There are enough shades of darkness and light to give the whole album a wide range of emotional clout. A title like ‘Heartache’ may suggest sadness, but this is, in fact, a rather breezy tune where lively mandolin and fiddle take the lead, and the percussion is uplifting. I really can’t go on without expressing my delight at the sound across this whole album, the musicianship is absolutely top drawer, and a quick glance at the credits shows the reason. ‘Meditation & Kitkats’ is produced and arranged by Richard Thompson and the backing band are essentially the same as his ’13 Rivers’ ensemble. Namely, Michael Jerome on percussion and Taras Prodaniuk on bass alongside Richard’s multifaceted string wizardry. He turns up prominently with backing vocals on the chorus of ‘Just Enough’ too, a sharp-edged piece about being thrown just enough scraps to keep a loose connection alive, you keep me hanging on with roots showing through perhaps. ‘Love Is The Wheel’ projects rays of hope around a sunny shuffle of a tune with typically lush acoustic guitar work, it should be noted that Thompson has really thrown his heart into this album. ‘This Me And You’ is a poised meditation on a relationship that has long passed a point of no return while ‘Gravity’ pushes and pulls with a rather heavy load. ‘I’m Not Ready To Fall Apart’, like many a classic closer on the producers own records, sounds like a reflection played out deep in the middle of the night, the acoustic guitar and lyrics echoing off the dark silent walls.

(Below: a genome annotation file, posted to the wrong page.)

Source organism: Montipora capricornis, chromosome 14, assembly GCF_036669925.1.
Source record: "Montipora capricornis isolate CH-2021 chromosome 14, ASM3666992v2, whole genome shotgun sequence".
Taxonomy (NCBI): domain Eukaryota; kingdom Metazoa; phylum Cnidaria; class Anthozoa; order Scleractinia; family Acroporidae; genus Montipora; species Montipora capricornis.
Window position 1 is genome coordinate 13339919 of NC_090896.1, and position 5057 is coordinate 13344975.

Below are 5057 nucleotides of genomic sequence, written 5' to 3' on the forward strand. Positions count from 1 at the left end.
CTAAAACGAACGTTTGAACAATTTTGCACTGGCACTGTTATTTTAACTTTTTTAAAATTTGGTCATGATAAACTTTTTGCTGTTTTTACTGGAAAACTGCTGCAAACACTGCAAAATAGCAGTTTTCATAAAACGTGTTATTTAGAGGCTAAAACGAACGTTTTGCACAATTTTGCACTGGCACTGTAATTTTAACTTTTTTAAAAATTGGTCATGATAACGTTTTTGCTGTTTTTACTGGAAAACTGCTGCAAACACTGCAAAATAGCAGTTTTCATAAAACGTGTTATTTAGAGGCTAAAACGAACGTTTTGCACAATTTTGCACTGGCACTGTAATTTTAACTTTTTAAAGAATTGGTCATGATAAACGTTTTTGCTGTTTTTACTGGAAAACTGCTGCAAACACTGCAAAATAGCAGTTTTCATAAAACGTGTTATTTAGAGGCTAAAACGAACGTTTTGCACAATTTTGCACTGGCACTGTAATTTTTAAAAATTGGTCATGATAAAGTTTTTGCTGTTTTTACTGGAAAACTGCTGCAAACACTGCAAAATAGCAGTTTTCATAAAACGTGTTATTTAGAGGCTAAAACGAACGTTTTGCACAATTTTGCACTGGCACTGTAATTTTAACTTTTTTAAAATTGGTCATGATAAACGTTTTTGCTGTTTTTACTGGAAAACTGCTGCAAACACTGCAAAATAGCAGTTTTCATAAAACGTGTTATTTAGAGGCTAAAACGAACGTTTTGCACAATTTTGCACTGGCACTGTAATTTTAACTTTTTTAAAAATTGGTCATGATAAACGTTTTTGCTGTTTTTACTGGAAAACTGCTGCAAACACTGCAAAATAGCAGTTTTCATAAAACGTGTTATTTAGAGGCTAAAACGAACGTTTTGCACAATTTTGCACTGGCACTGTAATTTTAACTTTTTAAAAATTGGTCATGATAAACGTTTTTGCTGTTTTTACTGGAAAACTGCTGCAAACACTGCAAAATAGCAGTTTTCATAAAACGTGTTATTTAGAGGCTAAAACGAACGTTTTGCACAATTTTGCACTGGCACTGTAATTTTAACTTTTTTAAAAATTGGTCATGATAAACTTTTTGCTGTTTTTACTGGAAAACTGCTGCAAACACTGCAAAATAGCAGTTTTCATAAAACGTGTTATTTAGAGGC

Rising high among the highlights is ‘The Waves’, a gorgeous tune which floats under an open sky of accordion and exquisitely weightless acoustic guitar. Elsewhere, the muted electric guitar on ‘Thank You’ hints at the ironic bite at the core of the lyric. Furthermore, the electric jangle of the intro on ‘You Won’t Catch Me’ throws a nod to Rubber Soul era Beatles. I mention all this merely to highlight what a deep musical palette is being worked from here. All these touches are manna to an enthusiast for melodic popular song writing like me, topped off with lyrics that reward a close examination thanks to their real-life content (at least that is how they sound). It’s not quite a laid bare confessional, but there’s certainly a lived-in quality to the detail. In many ways this could be seen as a companion piece to ’13 Rivers’; it’s an album that should find a home amongst any music collection belonging to lovers of rich, melodic, song composition.
Out now on all streaming platforms. Download via Amazon